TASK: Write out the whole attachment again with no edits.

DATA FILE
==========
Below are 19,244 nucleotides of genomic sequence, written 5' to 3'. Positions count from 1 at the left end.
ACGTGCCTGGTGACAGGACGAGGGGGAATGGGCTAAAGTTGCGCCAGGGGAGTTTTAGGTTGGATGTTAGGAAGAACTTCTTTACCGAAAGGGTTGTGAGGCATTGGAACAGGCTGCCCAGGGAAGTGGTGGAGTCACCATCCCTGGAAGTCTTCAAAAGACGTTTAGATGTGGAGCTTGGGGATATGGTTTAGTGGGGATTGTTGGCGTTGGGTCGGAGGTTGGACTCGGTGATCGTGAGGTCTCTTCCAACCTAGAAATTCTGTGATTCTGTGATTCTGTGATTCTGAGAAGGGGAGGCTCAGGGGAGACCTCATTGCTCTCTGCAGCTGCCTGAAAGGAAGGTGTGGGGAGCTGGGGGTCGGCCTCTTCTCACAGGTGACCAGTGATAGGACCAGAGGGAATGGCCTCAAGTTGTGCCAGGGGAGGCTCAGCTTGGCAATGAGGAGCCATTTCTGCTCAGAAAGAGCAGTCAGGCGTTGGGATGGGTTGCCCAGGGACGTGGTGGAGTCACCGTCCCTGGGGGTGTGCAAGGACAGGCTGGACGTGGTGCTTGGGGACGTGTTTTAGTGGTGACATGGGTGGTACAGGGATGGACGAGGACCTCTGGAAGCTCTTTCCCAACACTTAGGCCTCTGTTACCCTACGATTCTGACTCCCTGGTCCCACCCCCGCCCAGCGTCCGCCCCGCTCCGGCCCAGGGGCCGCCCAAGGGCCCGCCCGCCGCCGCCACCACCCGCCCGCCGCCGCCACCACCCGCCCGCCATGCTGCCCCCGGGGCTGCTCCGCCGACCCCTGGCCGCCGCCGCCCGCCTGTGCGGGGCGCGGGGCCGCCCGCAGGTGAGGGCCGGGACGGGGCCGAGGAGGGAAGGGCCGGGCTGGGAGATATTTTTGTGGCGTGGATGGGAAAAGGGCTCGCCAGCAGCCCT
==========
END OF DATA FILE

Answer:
Below are 19,244 nucleotides of genomic sequence, written 5' to 3'. Positions count from 1 at the left end.
ACGTGCCTGGTGACAGGACGAGGGGGAATGGGCTAAAGTTGCGCCAGGGGAGTTTTAGGTTGGATGTTAGGAAGAACTTCTTTACCGAAAGGGTTGTGAGGCATTGGAACAGGCTGCCCAGGGAAGTGGTGGAGTCACCATCCCTGGAAGTCTTCAAAAGACGTTTAGATGTGGAGCTTGGGGATATGGTTTAGTGGGGATTGTTGGCGTTGGGTCGGAGGTTGGACTCGGTGATCGTGAGGTCTCTTCCAACCTAGAAATTCTGTGATTCTGTGATTCTGTGATTCTGAGAAGGGGAGGCTCAGGGGAGACCTCATTGCTCTCTGCAGCTGCCTGAAAGGAAGGTGTGGGGAGCTGGGGGTCGGCCTCTTCTCACAGGTGACCAGTGATAGGACCAGAGGGAATGGCCTCAAGTTGTGCCAGGGGAGGCTCAGCTTGGCAATGAGGAGCCATTTCTGCTCAGAAAGAGCAGTCAGGCGTTGGGATGGGTTGCCCAGGGACGTGGTGGAGTCACCGTCCCTGGGGGTGTGCAAGGACAGGCTGGACGTGGTGCTTGGGGACGTGTTTTAGTGGTGACATGGGTGGTACAGGGATGGACGAGGACCTCTGGAAGCTCTTTCCCAACACTTAGGCCTCTGTTACCCTACGATTCTGACTCCCTGGTCCCACCCCCGCCCAGCGTCCGCCCCGCTCCGGCCCAGGGGCCGCCCAAGGGCCCGCCCGCCGCCGCCACCACCCGCCCGCCGCCGCCACCACCCGCCCGCCATGCTGCCCCCGGGGCTGCTCCGCCGACCCCTGGCCGCCGCCGCCCGCCTGTGCGGGGCGCGGGGCCGCCCGCAGGTGAGGGCCGGGACGGGGCCGAGGAGGGAAGGGCCGGGCTGGGAGATATTTTTGTGGCGTGGATGGGAAAAGGGCTCGCCAGCAGCCCT